import org.springframework.test.context.junit4.SpringRunner;

public class ApplicationTest {

    public void contextLoads() throws Exception {


The @SpringBootTest annotation tells Spring Boot to go and look for a main configuration class (one with @SpringBootApplication for instance), and use that to start a Spring application context. You can run this test in your IDE or on the command line (mvn test or gradle test) and it should pass. To convince yourself that the context is creating your controller you could add an assertion:



The @Autowired annotation is interpreted by the Spring and the controller is injected before the test methods are run. We are using AssertJ (assertThat() etc.) to express the test assertions.

A nice feature of the Spring Test support is that the application context is cached in between tests, so if you have multiple methods in a test case, or multiple test cases with the same configuration, they only incur the cost of starting the application once. You can control the cache using the @DirtiesContext annotation.

It’s nice to have a sanity check like that, but we should also write some tests that assert the behaviour of our application. To do that we could start the application up and listen for a connection like it would do in production, and then send an HTTP request and assert the response.



Note the use of webEnvironment=RANDOM_PORT to start the server with a random port (useful to avoid conflicts in test environments), and the injection of the port with @LocalServerPort. Also note that Spring Boot has provided a TestRestTemplate for you automatically, and all you have to do is @Autowired it.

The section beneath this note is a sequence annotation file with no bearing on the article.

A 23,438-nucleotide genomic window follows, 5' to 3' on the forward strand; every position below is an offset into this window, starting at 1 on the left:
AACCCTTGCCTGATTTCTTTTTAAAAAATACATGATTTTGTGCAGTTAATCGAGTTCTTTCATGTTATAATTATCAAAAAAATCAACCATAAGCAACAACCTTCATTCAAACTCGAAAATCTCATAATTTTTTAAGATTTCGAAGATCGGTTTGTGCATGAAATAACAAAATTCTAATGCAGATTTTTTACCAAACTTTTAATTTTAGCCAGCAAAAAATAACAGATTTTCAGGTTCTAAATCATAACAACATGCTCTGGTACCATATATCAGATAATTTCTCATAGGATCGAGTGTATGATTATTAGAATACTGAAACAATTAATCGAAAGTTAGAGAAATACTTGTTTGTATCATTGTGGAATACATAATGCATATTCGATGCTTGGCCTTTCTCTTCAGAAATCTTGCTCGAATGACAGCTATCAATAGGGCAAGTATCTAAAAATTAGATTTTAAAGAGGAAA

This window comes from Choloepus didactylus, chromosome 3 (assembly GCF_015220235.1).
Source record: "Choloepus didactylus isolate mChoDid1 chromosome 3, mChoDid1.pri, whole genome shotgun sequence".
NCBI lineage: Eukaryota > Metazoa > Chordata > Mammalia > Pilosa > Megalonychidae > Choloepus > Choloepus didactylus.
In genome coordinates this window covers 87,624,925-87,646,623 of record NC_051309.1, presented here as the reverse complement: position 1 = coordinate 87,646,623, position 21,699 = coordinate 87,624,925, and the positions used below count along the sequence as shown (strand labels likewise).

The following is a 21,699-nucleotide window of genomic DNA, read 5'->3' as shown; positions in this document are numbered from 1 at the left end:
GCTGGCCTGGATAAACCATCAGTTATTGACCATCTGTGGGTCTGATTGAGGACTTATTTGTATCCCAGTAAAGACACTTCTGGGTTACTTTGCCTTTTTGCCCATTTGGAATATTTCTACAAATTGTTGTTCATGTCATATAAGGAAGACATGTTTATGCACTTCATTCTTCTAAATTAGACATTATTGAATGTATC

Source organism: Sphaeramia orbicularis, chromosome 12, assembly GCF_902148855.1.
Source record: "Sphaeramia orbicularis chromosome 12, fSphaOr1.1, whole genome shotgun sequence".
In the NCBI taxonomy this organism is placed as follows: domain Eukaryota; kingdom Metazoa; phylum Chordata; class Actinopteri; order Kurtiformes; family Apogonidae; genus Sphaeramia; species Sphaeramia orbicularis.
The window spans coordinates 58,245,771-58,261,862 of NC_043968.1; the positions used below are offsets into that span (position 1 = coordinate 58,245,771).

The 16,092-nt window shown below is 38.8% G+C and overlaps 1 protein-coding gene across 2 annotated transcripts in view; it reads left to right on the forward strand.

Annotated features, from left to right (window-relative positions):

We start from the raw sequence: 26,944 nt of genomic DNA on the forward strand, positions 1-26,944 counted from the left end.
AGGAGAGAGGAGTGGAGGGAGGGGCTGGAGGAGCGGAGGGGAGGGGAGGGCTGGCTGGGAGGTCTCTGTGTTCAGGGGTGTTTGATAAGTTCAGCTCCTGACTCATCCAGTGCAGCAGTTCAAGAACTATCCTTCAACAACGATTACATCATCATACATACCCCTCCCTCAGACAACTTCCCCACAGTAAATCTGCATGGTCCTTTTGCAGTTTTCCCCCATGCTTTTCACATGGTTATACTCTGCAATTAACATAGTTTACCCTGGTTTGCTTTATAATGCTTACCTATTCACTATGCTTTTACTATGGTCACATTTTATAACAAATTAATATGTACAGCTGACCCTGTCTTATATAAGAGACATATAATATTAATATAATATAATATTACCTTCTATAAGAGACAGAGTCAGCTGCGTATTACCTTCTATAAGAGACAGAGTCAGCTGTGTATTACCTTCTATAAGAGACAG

Another useful approach is to not start the server at all, but test only the layer below that, where Spring handles the incoming HTTP request and hands it off to your controller. That way, almost the full stack is used, and your code will be called exactly the same way as if it was processing a real HTTP request, but without the cost of starting the server. To do that we will use Spring’s MockMvc, and we can ask for that to be injected for us by using the @AutoConfigureMockMvc annotation on the test case:



In this test, the full Spring application context is started, but without the server. We can narrow down the tests to just the web layer by using @WebMvcTest:



The test assertion is the same as in the previous case, but here Spring Boot is only instantiating the web layer, not the whole context. In an application with multiple controllers you can even ask for just one to be instantiated, using, for example @WebMvcTest(HomeController.class)

So far, our HomeController is very simple and has no dependencies. We could make it more realistic by introducing an extra component to store the greeting. E.g. in a new controller:



and then



The service dependency will be automatically injected by Spring into the controller (because of the constructor signature). To test this controller with @WebMvcTest you can do this



We use @MockBean to create and inject a mock for the GreetingService (if you don’t do this the application context cannot start), and we set its expectations using Mockito.


Congratulations! You’ve just developed a Spring application and tested it with JUnit and Spring MockMvc using Spring Boot to isolate the web layer and load a special application context.